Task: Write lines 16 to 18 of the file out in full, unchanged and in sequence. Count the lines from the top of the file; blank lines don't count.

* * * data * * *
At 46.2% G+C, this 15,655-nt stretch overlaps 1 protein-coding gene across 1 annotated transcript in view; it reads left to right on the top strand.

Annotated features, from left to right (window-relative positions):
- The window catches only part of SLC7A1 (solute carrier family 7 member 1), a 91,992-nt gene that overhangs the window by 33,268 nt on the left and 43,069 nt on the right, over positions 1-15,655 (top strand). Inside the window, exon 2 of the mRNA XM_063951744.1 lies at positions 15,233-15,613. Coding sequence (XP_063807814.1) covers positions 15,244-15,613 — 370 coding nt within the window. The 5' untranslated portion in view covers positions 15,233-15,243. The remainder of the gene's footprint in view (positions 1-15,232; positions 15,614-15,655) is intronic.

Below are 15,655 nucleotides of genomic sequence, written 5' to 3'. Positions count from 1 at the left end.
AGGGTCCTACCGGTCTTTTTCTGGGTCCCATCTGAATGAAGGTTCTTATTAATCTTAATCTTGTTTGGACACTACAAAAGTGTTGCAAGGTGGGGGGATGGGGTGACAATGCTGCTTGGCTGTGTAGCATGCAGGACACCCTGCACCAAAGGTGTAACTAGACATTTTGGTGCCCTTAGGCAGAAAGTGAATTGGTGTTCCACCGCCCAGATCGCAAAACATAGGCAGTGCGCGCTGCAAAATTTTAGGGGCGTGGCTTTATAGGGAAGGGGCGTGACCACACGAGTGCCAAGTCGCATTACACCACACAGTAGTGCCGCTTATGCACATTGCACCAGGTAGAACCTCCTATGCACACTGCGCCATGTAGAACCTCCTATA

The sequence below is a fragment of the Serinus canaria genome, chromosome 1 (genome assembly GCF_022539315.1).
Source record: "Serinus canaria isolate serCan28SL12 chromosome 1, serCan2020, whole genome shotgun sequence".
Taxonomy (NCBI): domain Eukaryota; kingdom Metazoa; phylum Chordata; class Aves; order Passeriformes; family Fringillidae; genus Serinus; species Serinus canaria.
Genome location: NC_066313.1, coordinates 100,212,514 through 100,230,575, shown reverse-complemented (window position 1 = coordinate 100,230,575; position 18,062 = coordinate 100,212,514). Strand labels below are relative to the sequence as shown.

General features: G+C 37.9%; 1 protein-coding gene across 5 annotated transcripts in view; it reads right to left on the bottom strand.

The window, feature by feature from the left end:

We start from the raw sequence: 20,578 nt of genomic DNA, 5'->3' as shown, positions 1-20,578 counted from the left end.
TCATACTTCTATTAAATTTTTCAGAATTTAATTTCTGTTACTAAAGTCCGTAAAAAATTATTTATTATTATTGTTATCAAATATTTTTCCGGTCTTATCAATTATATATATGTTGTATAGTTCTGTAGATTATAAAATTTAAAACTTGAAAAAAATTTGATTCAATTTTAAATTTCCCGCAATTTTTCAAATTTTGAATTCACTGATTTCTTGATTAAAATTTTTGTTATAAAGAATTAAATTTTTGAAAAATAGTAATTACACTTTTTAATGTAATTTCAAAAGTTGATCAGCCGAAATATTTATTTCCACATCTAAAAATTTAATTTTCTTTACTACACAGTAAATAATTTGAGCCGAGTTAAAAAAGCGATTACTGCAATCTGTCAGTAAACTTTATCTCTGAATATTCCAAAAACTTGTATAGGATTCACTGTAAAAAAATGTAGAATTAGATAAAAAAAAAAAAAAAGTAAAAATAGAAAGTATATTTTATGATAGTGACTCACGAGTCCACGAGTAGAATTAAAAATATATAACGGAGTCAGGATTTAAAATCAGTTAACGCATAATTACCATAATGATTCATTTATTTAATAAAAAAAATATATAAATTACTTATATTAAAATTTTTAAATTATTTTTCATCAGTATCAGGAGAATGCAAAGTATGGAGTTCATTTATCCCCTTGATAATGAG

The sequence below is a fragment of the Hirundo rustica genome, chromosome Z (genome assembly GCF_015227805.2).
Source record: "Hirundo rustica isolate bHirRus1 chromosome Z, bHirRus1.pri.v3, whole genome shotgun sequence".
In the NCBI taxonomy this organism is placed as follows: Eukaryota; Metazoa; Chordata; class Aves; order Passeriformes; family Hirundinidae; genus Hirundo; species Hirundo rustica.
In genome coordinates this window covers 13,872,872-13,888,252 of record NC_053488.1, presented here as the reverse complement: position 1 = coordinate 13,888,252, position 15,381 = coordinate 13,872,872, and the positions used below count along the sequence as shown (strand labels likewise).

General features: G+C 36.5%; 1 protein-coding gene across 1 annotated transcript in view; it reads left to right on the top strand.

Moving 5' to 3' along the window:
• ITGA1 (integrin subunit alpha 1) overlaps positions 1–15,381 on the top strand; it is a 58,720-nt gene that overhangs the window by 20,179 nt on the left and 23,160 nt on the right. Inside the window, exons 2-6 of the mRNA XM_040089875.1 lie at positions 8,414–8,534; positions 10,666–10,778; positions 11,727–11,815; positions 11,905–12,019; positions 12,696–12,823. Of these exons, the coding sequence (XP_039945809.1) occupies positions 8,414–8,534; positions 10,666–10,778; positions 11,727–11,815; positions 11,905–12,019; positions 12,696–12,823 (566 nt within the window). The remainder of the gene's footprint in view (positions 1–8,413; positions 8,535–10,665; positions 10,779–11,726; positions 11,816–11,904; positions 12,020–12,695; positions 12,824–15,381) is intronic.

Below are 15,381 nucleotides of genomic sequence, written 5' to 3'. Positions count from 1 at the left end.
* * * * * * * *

In the NCBI taxonomy this organism is placed as follows: Eukaryota; Metazoa; Chordata; class Aves; order Passeriformes; family Hirundinidae; genus Hirundo; species Hirundo rustica.
In genome coordinates this window covers 13,872,872-13,888,252 of record NC_053488.1, presented here as the reverse complement: position 1 = coordinate 13,888,252, position 15,381 = coordinate 13,872,872, and the positions used below count along the sequence as shown (strand labels likewise).

General features: G+C 36.5%; 1 protein-coding gene across 1 annotated transcript in view; it reads left to right on the top strand.